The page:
Article by Kelsey Campbell-Dollaghan
Historians often talk about Loewy as the designer of the modern world, thanks to objects like the Coke bottle and Lucky Strike pack—but that’s just the beginning. His reach extended from one of IBM’s card punchers to three massive cargo ships, from sewing machines to NASA habitats.
1937: The T-1 Locomotive Pennsylvania Railroad. Image via the Library of Congress.
Loewy worked in time before the term “industrial designer” had even entered the public lexicon. But by the time he left, it was a whole profession, with its own trade associations and education curriculum. He had appeared on the cover of TIME magazine and worked for everyone from Howard Hughes to JFK.
Paris-born, New York-based Loewy was incredibly prolific, to say the least; isolate his designs in, say, transit, and you’d still be left with a massive body of work. But imagine that for not only train, plane, and automobile design, but also graphic and product design, and even aerospace engineering.
1951: Lucky Strike packaging. Image by Matchblog.
He was a brilliant designer—but he was also in the right place at the right time. His career was inextricably bound to the post-War economic boom: From early jobs as a department store display designer, to his work on aircraft interiors at the dawn of commercial aviation, to his car designs in the 1940s and 50s—which helped sell the dream of individual car ownership to Americans.
The president of Lever Brothers once described him by saying, “he keeps one eye on the imagination, and one eye on the cash register.”
1939: The Pennsylvania Railroad S-1. “Standing somewhere between New York and Philadelphia, I don’t know where, and seeing that engine come at high speed, shaking the ground,” Loewy later remembered. “It was a thrill, unforgettable. There are great the great moments in a man’s life.”
1949: The IBM Cardpunch.
1951: Greyhound Bus logo and cabin design. Image by Go Greyhound!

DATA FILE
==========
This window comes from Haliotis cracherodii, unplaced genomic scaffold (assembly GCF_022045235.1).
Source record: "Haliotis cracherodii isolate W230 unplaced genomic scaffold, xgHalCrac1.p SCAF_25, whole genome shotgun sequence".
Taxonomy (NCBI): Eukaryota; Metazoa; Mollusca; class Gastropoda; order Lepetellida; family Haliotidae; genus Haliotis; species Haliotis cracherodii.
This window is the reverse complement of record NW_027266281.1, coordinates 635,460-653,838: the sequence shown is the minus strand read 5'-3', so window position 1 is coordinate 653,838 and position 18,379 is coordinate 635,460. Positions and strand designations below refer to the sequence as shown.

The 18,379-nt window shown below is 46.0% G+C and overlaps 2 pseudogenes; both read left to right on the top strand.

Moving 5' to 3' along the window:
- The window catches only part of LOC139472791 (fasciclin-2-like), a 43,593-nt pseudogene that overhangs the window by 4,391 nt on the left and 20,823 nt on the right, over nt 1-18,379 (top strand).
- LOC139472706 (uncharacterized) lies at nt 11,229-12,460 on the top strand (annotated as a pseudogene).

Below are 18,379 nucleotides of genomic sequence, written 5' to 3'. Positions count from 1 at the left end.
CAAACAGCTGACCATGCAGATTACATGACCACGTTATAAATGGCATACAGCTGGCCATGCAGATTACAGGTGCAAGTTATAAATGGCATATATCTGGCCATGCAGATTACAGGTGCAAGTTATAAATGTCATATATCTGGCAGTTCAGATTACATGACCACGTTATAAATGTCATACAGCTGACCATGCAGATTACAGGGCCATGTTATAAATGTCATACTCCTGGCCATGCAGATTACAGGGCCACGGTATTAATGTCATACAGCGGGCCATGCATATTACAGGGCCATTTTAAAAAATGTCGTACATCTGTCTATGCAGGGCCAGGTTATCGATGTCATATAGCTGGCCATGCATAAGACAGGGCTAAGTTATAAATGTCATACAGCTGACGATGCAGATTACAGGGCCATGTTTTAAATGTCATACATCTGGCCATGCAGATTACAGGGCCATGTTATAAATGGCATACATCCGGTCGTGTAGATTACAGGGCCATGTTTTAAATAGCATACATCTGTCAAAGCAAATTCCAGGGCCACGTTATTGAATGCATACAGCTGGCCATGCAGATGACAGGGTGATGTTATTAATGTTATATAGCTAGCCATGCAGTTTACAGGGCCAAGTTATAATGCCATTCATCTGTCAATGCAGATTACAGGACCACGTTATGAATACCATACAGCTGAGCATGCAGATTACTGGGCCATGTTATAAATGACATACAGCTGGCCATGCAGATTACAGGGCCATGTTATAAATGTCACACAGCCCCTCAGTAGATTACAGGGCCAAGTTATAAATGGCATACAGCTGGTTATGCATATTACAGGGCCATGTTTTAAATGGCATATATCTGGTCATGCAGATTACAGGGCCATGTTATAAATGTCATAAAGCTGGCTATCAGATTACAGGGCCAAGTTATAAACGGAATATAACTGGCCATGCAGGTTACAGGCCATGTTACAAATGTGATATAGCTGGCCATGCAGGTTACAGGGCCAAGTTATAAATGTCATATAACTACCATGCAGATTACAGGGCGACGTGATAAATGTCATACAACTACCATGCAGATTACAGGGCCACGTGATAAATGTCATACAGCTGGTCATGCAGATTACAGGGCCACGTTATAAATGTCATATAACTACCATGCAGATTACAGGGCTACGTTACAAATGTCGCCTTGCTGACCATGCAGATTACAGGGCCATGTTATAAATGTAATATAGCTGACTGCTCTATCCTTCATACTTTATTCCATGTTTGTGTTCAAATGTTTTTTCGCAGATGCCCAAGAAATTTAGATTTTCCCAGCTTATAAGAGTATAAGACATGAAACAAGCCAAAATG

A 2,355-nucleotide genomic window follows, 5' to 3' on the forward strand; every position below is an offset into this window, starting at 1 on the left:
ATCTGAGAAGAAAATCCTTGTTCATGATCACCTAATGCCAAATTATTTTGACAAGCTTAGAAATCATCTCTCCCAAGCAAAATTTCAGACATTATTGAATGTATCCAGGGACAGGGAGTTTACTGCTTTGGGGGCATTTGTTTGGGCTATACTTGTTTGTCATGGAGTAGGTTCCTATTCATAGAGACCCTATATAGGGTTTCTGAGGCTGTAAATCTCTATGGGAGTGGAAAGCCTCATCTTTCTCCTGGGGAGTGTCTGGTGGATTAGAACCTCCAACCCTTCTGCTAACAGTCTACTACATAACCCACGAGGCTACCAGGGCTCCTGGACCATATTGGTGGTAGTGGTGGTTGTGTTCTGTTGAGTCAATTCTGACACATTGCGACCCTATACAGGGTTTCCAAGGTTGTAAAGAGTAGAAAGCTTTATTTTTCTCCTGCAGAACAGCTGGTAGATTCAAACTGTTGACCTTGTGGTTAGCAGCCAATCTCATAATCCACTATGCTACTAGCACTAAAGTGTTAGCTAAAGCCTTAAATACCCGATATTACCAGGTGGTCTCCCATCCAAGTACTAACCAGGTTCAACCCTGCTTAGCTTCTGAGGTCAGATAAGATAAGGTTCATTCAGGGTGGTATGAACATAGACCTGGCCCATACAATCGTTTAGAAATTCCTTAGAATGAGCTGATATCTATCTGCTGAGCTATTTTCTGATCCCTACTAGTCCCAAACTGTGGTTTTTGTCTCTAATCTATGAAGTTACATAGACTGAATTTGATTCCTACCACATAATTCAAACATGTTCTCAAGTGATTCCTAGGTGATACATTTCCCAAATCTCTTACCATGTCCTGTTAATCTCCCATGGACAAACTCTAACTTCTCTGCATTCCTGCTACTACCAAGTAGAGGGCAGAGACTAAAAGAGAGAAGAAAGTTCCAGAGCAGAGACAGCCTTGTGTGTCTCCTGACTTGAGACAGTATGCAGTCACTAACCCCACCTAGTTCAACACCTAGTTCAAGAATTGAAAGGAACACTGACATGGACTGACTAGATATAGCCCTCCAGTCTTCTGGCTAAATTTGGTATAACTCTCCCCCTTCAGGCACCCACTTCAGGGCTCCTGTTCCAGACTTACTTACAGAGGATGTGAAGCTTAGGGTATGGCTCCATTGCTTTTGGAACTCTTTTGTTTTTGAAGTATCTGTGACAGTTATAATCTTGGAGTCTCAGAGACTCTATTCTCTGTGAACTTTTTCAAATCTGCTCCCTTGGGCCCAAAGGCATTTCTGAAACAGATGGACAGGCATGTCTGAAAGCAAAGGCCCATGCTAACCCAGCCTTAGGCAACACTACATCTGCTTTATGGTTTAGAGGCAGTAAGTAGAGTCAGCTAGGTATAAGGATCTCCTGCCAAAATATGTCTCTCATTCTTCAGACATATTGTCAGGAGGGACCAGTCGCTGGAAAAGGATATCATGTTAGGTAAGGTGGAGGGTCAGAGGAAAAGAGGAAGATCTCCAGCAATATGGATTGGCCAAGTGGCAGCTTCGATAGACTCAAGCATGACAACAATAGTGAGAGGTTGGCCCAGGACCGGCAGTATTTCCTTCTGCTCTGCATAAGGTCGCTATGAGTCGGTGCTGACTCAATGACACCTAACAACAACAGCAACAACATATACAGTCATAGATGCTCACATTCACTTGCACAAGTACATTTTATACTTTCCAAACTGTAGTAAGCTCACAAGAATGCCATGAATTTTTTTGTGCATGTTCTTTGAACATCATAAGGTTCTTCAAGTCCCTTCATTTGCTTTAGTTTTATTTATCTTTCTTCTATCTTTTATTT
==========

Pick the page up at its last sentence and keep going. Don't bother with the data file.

But what’s really interesting—and admirable—isn’t how famous Loewy has become, or how influential his work was. It’s that he was happy to try his hand at anything and everything. He saw the modern world as a magical and interconnected series of phenomena, each in need of careful engineering.
Loewy wasn’t myopically absorbed in a particular brand or device, and he didn’t have a “house” style the way many designers do today. “There is a frantic race to merchandise tinsel and trash under the guise of ‘modernism,'” he once said. “I can claim to have made the daily life of the 20th Century more beautiful.”
1955: The Coke bottle. “It’s shape is aggressively female, a quality that in merchandise, as in life, sometime transcends functionalism,” Loewy said.
1961: Preliminary studies for the Studebaker Avanti. “We know that logic alone does not sell automobiles, so its immediate appeal is emotional,” Loewy once said of car design. “Sheer elegance and design finesse, the wish to feel its slender curves, to love that car, to be known as its discriminating owner.”
1962: Union News restaurants coffee shop at the TWA Flight Center.
1962: Air Force One livery design. Image by U.S. Air Force.
1964: JFK Postage stamp. “For our appointment, I brought along sheets of colored paper, scissors, razor blades and rubber cement,” Loewy recalled of his work with JFK. “Since his desk at the Oval Office was relatively small, we just sat on the floor cutting out colored paper shapes and working out various ideas.”
1965: DF-2000 cabinets. Image by Dwell.
1966: Exxon logo.
1968: The Elna Lotus sewing machine, now in MoMA’s collection.
1970: The United States Postal Service logo.
1971: Shell logo.
1970s: NASA’s Skylab habitat.
Lead image: TIME Magazine.
- Raymond Loewy, the Man Who Made the 20th Century Beautiful (gizmodo.com)
- Google Doodle marks 120th birthday of ‘father of industrial design’ Raymond Loewy (express.co.uk)
- Raymond Loewy: the man who designed everything (theverge.com)
- Google Doodle Honors Raymond Loewy, the “Father of Industrial Design” (newsfeed.time.com)
- Raymond Loewy: How his designs defined the modern era (csmonitor.com)